If you look at Asian messaging platforms like WeChat or Line, they look far more successful for being payment solutions. Facebook Messenger didn't make it in the ​US.

American tech companies seem eager to go to South America for testing their financial solutions (Due to the small number of people having

If you look at Asian messaging platforms like WeChat or Line, they look far more successful for being payment solutions. Facebook Messenger didn't make it in the ​US.

American tech companies seem eager to go to South America for testing their financial solutions (Due to the small number of people having access to a bank, lower than the US). With WhatsApp's presence in Brazil and other South American countries, Facebook's bet on WhatsApp as payments strategy looks way more logical than Visa-betrayed Libra.

Facebook's Libra has won all the headlines recently. But over the last couple years, it's been WhatsApp that's quietly pioneered payments in India. Facebook is looking to go international with WhatsApp Pay.

The new TV

Shut it down

Brexit deal reached

The EU and the UK agreed on a Brexit deal, but there are many hurdles ahead. Northern Ireland’s Democratic Unionist Party said it’s still not backing the deal, BBC reports. Their support is essential if Johnson wants to pass it through parliament on Saturday.

Brexit deal reaction as PM heads to EU summit - BBC News

We now have a hastily-agreed, last-minute deal, an agreement that would ensure a reasonably orderly British departure from the EU. But despite Boris Johnson’s fanfare, the devil’s in the detail. The Tory party’s own partner in this strange minority government, Northern Ireland’s DUP, won’t back this

We now have a hastily-agreed, last-minute deal, an agreement that would ensure a reasonably orderly British departure from the EU. But despite Boris Johnson’s fanfare, the devil’s in the detail. The Tory party’s own partner in this strange minority government, Northern Ireland’s DUP, won’t back this deal, making it unlikely it’ll get through Parliament.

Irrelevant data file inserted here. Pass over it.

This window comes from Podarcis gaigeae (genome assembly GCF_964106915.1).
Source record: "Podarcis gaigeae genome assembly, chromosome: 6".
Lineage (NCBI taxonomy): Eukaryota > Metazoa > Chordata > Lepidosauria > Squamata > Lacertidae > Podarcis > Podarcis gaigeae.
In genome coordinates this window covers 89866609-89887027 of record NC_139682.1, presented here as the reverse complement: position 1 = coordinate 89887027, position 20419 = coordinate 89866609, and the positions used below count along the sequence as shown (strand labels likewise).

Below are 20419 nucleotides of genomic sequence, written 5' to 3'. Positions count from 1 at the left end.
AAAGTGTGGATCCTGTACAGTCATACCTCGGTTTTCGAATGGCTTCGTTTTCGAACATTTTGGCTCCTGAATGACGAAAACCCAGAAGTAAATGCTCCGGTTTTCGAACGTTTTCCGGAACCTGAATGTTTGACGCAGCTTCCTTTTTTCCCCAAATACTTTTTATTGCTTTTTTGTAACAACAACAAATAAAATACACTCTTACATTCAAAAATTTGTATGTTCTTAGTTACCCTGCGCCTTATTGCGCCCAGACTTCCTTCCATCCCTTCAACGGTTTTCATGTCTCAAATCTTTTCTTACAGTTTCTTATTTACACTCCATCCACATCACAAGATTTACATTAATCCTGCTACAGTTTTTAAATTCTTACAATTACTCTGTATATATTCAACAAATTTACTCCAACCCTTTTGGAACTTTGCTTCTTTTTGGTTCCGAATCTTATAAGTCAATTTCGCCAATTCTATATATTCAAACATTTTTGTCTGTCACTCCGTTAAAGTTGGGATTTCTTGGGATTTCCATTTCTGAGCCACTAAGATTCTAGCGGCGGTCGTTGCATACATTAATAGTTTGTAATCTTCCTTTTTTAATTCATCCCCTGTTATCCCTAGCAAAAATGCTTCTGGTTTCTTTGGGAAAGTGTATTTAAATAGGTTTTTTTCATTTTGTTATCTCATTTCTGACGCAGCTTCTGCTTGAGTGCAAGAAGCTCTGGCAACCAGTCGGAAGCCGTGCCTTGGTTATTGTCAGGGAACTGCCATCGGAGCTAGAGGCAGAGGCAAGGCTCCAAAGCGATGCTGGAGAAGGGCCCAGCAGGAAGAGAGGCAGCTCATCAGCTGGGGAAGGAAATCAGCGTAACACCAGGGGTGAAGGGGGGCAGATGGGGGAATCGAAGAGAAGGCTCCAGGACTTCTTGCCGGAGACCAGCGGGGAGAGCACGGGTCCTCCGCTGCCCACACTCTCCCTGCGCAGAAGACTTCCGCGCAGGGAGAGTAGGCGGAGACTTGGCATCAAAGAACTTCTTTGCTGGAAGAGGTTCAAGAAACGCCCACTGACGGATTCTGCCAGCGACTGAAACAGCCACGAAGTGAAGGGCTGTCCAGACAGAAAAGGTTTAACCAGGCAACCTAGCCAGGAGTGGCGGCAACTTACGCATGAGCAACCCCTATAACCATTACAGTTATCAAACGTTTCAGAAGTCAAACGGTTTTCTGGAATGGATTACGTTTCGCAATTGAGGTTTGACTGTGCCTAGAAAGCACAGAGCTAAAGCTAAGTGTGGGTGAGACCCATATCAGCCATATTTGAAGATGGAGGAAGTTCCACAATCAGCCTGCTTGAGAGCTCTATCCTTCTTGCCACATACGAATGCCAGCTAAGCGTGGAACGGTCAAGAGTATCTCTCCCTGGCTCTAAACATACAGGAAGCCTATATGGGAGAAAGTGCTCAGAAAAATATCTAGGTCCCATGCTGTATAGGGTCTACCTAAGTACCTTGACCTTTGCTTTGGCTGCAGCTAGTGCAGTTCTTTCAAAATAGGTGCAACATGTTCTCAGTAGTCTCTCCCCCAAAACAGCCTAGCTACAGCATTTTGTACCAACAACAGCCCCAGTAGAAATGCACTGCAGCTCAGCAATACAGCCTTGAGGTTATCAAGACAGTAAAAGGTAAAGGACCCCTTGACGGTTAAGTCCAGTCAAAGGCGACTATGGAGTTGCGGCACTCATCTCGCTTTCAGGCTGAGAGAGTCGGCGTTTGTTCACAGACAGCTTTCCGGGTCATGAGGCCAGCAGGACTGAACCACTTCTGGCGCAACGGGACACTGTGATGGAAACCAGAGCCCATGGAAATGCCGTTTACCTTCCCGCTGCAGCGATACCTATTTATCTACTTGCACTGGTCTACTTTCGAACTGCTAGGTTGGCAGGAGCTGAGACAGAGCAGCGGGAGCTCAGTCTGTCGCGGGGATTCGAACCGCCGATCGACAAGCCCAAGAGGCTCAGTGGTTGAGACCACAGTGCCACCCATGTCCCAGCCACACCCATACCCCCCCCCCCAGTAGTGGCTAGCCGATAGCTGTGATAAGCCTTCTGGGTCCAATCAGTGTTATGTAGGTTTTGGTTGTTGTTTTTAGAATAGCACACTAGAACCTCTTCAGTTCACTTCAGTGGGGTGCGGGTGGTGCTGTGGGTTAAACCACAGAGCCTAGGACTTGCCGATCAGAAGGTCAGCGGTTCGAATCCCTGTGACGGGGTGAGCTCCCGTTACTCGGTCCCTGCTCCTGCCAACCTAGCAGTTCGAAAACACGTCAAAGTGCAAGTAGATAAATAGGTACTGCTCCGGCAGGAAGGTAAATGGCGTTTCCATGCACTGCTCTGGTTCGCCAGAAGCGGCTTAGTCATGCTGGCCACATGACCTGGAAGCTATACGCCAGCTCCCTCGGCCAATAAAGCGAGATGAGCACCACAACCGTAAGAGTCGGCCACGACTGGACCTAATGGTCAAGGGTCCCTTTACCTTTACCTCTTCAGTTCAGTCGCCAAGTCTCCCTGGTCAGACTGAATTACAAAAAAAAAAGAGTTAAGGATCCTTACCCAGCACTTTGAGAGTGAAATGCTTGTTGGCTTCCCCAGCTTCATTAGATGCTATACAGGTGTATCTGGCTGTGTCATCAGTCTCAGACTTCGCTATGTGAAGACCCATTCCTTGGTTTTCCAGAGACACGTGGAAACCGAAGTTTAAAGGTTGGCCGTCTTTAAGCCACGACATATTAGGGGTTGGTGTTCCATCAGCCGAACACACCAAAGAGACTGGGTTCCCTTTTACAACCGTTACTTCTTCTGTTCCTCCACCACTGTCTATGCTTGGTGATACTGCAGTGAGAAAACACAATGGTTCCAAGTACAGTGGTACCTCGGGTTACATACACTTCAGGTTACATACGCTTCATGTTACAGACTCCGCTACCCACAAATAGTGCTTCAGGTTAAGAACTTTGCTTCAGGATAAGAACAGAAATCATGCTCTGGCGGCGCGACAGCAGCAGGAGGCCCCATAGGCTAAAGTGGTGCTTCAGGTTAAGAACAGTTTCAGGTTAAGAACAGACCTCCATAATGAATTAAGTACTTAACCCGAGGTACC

What comes after the iPhone?

The future of work

The world in 50 years

What will we eat? “A lot more plants,” says scientist and author Bill Nye. Check out the predictions from artist and activist Mai Khôi, Andreessen Horowitz general partner Vijay Pande, transhumanist Zoltan Istvan, and more thought leaders.

The World in 50 Years: What will we eat?

Cool insights, but a lot of wild ideas. Keep in mind, 50 years ago was 1970. The world has not changed that frickin’ much.

First, what a great project Quartz has put together here. Second, eating will be determined by how fast the microprocessor evolves. If we become full cyborgs dependent on solar, etc, we could very quickly as a species lose our need for biological food altogether. That’s what the Singularity is sbout

First, what a great project Quartz has put together here. Second, eating will be determined by how fast the microprocessor evolves. If we become full cyborgs dependent on solar, etc, we could very quickly as a species lose our need for biological food altogether. That’s what the Singularity is sbout. Radical transformation. Super radical!